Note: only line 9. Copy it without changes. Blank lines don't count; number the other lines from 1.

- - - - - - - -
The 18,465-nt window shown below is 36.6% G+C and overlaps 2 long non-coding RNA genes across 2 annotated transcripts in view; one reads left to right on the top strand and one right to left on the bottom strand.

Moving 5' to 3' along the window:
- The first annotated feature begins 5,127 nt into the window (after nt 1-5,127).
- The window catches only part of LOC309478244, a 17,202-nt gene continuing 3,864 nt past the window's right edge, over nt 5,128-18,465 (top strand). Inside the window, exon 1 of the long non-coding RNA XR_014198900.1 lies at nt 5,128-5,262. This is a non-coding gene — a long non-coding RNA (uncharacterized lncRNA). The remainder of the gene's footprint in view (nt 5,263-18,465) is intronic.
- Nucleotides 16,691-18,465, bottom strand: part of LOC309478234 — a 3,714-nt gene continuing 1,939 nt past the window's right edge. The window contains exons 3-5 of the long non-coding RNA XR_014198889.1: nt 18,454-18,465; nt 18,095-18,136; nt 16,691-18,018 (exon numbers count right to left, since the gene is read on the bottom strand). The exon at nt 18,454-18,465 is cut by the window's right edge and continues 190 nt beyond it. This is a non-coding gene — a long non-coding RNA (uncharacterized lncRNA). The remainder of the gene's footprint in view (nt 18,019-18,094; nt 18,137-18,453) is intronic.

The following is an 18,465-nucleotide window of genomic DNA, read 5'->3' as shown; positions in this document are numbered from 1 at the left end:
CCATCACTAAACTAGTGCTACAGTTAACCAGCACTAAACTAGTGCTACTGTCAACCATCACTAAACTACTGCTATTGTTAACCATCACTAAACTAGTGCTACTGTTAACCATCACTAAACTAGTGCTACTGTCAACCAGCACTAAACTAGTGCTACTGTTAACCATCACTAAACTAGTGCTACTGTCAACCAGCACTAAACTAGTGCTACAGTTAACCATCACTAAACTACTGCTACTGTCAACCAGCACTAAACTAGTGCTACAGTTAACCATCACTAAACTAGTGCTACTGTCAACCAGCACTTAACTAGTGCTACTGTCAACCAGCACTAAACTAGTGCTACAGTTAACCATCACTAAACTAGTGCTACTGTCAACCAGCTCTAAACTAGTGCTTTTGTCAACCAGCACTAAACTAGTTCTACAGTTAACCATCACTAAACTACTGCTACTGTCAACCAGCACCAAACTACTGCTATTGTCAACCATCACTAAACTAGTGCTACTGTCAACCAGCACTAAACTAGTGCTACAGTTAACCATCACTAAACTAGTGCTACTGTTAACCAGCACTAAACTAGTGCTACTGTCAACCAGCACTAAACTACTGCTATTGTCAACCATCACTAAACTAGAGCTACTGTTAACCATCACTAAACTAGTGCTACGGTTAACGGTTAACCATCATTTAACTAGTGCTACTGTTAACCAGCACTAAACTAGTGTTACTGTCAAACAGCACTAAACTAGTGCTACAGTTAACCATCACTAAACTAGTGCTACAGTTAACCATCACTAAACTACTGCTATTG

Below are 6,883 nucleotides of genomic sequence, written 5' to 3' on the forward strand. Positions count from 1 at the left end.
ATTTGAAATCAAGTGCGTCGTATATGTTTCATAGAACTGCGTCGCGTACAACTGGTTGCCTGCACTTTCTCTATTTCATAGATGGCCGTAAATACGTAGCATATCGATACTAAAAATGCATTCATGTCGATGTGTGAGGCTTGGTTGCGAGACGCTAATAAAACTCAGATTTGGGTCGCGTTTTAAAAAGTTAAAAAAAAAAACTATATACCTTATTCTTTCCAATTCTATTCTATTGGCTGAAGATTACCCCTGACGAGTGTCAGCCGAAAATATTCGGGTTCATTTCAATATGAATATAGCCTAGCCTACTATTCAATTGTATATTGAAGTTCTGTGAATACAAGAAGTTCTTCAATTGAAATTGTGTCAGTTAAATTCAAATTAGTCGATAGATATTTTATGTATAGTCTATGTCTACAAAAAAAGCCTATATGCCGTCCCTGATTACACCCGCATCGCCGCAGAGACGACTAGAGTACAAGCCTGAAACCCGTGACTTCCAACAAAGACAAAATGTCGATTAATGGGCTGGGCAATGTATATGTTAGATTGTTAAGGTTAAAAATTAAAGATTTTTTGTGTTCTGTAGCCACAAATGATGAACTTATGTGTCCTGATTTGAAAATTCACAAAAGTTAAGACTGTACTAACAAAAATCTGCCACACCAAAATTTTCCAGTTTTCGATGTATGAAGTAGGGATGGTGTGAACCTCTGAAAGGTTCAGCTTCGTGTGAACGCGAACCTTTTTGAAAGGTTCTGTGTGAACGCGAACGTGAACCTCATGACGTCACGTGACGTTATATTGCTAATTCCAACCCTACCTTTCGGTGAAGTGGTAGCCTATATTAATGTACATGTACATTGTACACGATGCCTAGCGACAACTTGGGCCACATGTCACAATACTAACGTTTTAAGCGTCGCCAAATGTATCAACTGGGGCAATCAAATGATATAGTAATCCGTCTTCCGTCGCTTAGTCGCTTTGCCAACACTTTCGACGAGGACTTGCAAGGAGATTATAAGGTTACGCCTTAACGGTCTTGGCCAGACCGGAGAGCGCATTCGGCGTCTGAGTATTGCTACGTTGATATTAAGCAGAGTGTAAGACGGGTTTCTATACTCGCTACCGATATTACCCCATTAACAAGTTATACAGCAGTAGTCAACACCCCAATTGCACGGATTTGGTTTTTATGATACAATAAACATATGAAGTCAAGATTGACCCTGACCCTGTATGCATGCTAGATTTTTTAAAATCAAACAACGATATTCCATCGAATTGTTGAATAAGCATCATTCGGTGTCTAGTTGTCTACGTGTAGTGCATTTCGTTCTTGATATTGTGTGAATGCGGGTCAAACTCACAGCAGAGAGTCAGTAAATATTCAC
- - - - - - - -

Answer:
ATTTGAAATCAAGTGCGTCGTATATGTTTCATAGAACTGCGTCGCGTACAACTGGTTGCCTGCACTTTCTCTATTTCATAGATGGCCGTAAATACGTAGCATATCGATACTAAAAATGCATTCATGTCGATGTGTGAGGCTTGGTTGCGAGACGCTAATAAAACTCAGATTTGGGTCGCGTTTTAAAAAGTTAAAAAAAAAAACTATATACCTTATTCTTTCCAATTCTATTCTATTGGCTGAAGATTACCCCTGACGAGTGTCAGCCGAAAATATTCGGGTTCATTTCAATATGAATATAGCCTAGCCTACTATTCAATTGTATATTGAAGTTCTGTGAATACAAGAAGTTCTTCAATTGAAATTGTGTCAGTTAAATTCAAATTAGTCGATAGATATTTTATGTATAGTCTATGTCTACAAAAAAAGCCTATATGCCGTCCCTGATTACACCCGCATCGCCGCAGAGACGACTAGAGTACAAGCCTGAAACCCGTGACTTCCAACAAAGACAAAATGTCGATTAATGGGCTGGGCAATGTATATGTTAGATTGTTAAGGTTAAAAATTAAAGATTTTTTGTGTTCTGTAGCCACAAATGATGAACTTATGTGTCCTGATTTGAAAATTCACAAAAGTTAAGACTGTACTAACAAAAATCTGCCACACCAAAATTTTCCAGTTTTCGATGTATGAAGTAGGGATGGTGTGAACCTCTGAAAGGTTCAGCTTCGTGTGAACGCGAACCTTTTTGAAAGGTTCTGTGTGAACGCGAACGTGAACCTCATGACGTCACGTGACGTTATATTGCTAATTCCAACCCTACCTTTCGGTGAAGTGGTAGCCTATATTAATGTACATGTACATTGTACACGATGCCTAGCGACAACTTGGGCCACATGTCACAATACTAACGTTTTAAGCGTCGCCAAATGTATCAACTGGGGCAATCAAATGATATAGTAATCCGTCTTCCGTCGCTTAGTCGCTTTGCCAACACTTTCGACGAGGACTTGCAAGGAGATTATAAGGTTACGCCTTAACGGTCTTGGCCAGACCGGAGAGCGCATTCGGCGTCTGAGTATTGCTACGTTGATATTAAGCAGAGTGTAAGACGGGTTTCTATACTCGCTACCGATATTACCCCATTAACAAGTTATACAGCAGTAGTCAACACCCCAATTGCACGGATTTGGTTTTTATGATACAATAAACATATGAAGTCAAGATTGACCCTGACCCTGTATGCATGCTAGATTTTTTAAAATCAAACAACGATATTCCATCGAATTGTTGAATAAGCATCATTCGGTGTCTAGTTGTCTACGTGTAGTGCATTTCGTTCTTGATATTGTGTGAATGCGGGTCAAACTCACAGCAGAGAGTCAGTAAATATTCAC